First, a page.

PayPal doesn’t just want to be in your mobile phone, or behind the transfer of virtual goods in social networks, according to President Scott Thompson. He sees the company becoming the default payment engine for your television, your car, your DVD player and even your fridge.

PayPal doesn’t just want to be in your mobile phone, or behind the transfer of virtual goods in social networks such as Facebook, where it’s one of the options for the new Facebook Credit payment system, according to President Scott Thompson. He told me during an interview in Toronto recently that he sees the company becoming the default payment engine for your television, your car, your DVD player and even your fridge. Thompson also said that the online payment business is exploding with new competitors in a way he has never seen before, but that PayPal is confident it can retain its edge as more and more transactions move online.

Thompson took issue with critics who have suggested that the company hasn’t been as nimble or as aggressive in the mobile space as it should have been. “We’ve been investing in mobile since 2005, and we continue to invest and improve,” Thompson said. “We fundamentally believe that mobile is a big wave, and one we want to be a part of and take advantage of.” However, he added that PayPal doesn’t want to simply focus on the iPhone or Android devices, that its vision is much larger. “Anything that is at the end of a network should have payment ability,” he said, including portable devices but also more prosaic products such as your TV, your DVD player — even your car.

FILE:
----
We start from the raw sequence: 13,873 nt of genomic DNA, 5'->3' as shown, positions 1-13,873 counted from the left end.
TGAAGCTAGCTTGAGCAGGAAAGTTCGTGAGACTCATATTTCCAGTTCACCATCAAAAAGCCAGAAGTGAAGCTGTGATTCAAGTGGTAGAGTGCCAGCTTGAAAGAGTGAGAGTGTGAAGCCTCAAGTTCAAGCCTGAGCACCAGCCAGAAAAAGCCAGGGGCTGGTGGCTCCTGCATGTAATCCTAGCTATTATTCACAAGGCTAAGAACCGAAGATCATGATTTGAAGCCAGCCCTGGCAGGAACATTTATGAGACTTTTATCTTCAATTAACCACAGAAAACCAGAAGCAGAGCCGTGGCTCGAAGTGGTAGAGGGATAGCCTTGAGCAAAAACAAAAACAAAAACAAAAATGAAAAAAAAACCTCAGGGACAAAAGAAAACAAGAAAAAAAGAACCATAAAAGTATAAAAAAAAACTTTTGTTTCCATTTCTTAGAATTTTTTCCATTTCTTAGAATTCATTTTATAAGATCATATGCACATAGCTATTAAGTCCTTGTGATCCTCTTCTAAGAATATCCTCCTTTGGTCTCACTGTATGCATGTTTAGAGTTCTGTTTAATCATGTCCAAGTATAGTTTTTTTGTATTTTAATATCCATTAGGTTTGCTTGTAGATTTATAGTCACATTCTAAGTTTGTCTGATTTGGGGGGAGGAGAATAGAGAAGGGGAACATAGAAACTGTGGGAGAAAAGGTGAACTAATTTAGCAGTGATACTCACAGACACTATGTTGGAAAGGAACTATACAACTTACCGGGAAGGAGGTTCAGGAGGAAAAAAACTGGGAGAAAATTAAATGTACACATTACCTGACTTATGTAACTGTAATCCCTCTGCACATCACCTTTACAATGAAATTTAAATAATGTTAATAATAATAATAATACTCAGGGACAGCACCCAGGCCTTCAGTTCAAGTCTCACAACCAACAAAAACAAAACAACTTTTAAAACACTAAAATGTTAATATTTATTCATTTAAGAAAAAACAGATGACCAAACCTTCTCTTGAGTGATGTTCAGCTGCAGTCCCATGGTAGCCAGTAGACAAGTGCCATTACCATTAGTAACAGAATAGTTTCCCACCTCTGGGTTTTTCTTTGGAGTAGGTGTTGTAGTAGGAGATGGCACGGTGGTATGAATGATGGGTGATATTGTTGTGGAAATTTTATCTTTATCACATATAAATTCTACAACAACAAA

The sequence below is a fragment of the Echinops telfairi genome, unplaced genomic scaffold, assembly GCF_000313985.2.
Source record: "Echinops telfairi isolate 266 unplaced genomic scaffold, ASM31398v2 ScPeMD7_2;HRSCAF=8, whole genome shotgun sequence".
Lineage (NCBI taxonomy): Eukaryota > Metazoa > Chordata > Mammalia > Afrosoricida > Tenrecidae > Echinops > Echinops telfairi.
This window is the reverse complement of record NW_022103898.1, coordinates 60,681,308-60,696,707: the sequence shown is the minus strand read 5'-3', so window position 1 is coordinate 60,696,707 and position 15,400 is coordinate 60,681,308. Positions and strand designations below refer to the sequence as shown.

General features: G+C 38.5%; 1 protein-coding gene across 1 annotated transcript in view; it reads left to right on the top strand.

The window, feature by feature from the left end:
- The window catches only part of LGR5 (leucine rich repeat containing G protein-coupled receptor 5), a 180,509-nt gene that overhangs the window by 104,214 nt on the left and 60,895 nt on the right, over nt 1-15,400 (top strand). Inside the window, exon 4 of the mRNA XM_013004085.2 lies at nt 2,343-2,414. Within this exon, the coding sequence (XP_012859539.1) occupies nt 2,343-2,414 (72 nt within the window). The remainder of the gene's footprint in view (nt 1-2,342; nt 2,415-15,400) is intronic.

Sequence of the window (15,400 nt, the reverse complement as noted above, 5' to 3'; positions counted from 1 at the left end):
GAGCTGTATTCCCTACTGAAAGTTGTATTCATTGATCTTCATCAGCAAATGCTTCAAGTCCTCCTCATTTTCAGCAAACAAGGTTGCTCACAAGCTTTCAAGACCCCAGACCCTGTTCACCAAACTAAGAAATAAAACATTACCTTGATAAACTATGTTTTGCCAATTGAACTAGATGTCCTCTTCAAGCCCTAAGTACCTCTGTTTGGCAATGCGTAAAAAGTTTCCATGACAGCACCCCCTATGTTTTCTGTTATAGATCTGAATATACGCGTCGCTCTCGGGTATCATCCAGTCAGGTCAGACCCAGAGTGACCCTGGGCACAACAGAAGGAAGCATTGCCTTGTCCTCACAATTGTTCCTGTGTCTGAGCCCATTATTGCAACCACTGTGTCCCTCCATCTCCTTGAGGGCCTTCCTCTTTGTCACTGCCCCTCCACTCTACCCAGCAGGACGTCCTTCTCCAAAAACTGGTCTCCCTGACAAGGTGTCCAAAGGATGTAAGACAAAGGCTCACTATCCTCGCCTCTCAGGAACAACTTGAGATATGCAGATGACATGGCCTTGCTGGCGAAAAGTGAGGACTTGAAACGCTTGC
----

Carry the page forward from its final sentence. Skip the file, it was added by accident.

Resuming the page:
At some point in the future, Thompson suggested during a keynote interview at this week’s mesh conference (disclosure: I am one of the organizers of the conference), cars will have the intelligence to be able to handle encryption and security, and therefore be able to do payments as well. “Companies are building automation into cars, so that when you pull into a parking spot and you park for 62 minutes, you pay for that 62 minutes,” he said. “Why can’t the car authenticate you when you’re dispensing fuel? Why can’t it authenticate you when you go through a toll booth?” All that is required is a secure payment and authentication system, said Thompson, and that is what PayPal aims to provide.